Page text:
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AT&T executive comments yesterday that the carrier might be ditching the current “all you can eat” iPhone data plan for usage-based pricing didn’t go over very well with either the company’s users or the press.
Many felt AT&T was blaming its customers for the company’s inability to adequate meet iPhone bandwidth demand. Others felt AT&T was continuing the industry trend of pretending that the flat-rate pricing model doesn’t provide enough revenue for network upgrades. The coverage has had echoes of Time Warner Cable’s botched attempt to hoist usage-based billing upon their customers earlier this year.
As has repeatedly been the case when it comes to AT&T’s 3G network this year, AT&T again found itself in the unenviable position of having to do damage control. As such, AT&T’s been going around to various news outlets insisting that AT&T Wireless boss Ralph de La Vega’s comments were “taken out of context.” As such, they’re providing a link to the one hour presentation where the comments were made. Here’s the transcript of the relevant bits:
I think one of the first things that we need to do is we need to educate the customers. And it s something that customers today have not been used to doing, so we ve got to get them to understand what represents a megabyte of data. And so what we re doing now is we re improving all of our systems so that we can begin to give customers real-time information about their data usage and begin to get customers educated. And I think longer-term, there s got to be some sort of a pricing scheme that addresses the usage, but that s going to be determined by industry competitive factors, regulatory factors and customer successes.
The idea that “user education” will somehow magically compensate for the capacity and network reliability AT&T failed to provide iPhone users is the kind of disingenuous language Time Warner Cable used when they tried to impose a new pricing model that lacked consumer value. Like Time Warner Cable, AT&T investors and executives are chomping at the bit to impose an unpopular usage-based billing model on both their wireless and wireline networks — simply because it generates more revenue than flat rate pricing. “User education” plays no part in the equation. User disinformation does, and there’s been a lot of it.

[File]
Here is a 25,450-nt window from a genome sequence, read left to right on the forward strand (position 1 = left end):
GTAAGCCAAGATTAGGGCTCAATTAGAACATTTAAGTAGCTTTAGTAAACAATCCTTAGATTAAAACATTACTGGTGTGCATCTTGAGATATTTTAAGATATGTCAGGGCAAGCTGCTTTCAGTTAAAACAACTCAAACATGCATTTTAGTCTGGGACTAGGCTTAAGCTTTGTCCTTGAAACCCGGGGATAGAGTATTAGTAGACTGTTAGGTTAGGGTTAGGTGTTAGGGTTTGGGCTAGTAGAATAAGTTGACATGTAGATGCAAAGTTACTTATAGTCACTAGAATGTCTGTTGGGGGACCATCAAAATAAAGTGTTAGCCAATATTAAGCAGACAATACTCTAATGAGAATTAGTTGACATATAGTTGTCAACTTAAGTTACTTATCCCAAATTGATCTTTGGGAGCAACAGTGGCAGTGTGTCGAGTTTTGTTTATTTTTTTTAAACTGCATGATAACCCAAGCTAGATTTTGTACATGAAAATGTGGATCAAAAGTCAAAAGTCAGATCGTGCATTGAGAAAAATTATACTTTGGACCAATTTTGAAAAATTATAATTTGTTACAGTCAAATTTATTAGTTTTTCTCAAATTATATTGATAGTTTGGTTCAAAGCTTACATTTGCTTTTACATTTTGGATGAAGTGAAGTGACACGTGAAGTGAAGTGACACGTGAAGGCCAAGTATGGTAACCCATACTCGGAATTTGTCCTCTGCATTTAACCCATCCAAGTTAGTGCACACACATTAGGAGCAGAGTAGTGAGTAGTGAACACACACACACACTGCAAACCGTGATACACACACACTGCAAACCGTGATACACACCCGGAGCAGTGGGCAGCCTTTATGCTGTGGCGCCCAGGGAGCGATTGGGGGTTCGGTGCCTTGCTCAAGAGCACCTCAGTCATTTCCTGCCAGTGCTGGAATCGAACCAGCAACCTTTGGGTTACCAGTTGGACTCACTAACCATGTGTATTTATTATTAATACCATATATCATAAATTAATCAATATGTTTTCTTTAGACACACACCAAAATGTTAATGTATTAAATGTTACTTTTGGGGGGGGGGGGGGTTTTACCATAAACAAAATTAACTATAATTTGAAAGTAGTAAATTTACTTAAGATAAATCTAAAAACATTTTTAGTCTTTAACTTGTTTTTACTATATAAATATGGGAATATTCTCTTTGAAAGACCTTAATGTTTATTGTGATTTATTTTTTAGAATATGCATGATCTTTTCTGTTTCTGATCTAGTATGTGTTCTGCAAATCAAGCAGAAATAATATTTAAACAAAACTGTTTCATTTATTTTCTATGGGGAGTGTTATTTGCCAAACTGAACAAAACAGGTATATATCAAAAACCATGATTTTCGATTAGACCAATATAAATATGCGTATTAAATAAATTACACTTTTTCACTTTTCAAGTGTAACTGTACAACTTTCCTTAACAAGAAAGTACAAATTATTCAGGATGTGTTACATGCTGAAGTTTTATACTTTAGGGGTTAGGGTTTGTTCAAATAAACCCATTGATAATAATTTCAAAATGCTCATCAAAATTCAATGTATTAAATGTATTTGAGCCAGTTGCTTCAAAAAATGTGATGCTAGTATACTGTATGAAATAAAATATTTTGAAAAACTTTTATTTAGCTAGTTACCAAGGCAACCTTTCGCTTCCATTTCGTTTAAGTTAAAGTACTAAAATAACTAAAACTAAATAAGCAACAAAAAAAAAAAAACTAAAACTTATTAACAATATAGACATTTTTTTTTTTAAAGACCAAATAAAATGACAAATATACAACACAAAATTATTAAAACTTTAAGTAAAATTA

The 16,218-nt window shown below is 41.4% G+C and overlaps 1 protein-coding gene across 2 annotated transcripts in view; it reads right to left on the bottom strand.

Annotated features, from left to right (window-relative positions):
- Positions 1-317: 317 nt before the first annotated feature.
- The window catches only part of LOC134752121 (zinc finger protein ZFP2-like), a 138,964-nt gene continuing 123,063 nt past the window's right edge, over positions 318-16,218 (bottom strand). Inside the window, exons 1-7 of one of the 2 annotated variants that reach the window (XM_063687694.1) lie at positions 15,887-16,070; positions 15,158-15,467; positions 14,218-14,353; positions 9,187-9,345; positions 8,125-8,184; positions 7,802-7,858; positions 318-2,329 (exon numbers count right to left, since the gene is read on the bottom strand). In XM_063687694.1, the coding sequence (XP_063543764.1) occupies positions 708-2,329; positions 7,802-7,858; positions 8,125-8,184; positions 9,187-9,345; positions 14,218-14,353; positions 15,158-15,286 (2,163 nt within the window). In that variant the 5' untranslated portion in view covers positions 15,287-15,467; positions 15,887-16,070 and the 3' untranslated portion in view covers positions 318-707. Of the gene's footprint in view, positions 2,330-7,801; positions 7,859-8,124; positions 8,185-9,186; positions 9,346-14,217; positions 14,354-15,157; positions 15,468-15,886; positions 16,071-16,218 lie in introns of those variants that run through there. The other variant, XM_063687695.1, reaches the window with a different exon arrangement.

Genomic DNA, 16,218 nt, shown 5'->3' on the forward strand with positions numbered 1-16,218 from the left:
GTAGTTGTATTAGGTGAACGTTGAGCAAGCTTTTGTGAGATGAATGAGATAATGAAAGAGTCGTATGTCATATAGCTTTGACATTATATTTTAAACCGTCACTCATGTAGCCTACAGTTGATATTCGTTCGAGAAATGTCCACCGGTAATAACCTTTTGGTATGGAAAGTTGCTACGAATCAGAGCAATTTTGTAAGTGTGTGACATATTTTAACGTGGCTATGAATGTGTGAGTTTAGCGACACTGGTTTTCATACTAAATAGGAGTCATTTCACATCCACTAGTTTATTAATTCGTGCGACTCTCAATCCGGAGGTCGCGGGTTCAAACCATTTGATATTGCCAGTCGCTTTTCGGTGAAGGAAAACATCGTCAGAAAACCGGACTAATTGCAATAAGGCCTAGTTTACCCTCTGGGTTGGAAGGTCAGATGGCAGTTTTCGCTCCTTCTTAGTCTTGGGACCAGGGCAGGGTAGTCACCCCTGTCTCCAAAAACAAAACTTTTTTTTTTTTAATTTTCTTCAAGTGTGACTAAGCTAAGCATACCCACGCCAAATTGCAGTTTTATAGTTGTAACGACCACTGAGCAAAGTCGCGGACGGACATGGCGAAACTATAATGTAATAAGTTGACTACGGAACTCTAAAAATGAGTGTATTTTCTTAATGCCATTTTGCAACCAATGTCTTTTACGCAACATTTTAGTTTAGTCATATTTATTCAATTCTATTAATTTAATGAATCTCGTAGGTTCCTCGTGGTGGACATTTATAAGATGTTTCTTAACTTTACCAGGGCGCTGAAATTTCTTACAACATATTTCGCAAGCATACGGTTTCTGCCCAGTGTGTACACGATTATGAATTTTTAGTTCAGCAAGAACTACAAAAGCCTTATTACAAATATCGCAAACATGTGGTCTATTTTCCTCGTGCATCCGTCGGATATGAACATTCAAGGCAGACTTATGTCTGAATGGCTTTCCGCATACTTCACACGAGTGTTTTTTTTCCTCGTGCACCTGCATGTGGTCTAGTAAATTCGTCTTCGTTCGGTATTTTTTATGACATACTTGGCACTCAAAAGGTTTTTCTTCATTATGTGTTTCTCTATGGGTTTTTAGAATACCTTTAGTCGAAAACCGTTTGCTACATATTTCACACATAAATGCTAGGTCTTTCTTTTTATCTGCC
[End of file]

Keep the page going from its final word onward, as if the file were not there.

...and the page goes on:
The argument that an already hugely profitable company wants to charge even more money for bandwidth isn’t one that sits well with consumers. As such, AT&T’s tried to sell the idea by arguing that usage-based billing is about being fair to grandmothers, while their lobbyists have spent a lot of money arguing that unless you embrace their new pricing vision, the Internet will explode. As with Time Warner Cable, AT&T’s customers see this “consumer education effort” for what it is: an effort to impose higher prices on consumers. As de la Vega himself notes, the issue will be whether regulators and consumers sign off on the idea.
The Internet has come a long way since its inception. There are now several different ways to get an internet connection. One can do this by inserting wireless internet card in computer or can use DSL. Apart from this, internet phones and ip phones are there as well to help people connect internet through phones. Internet telephony is not the last option available, wireless internet providers are there as well to offer internet connectivity.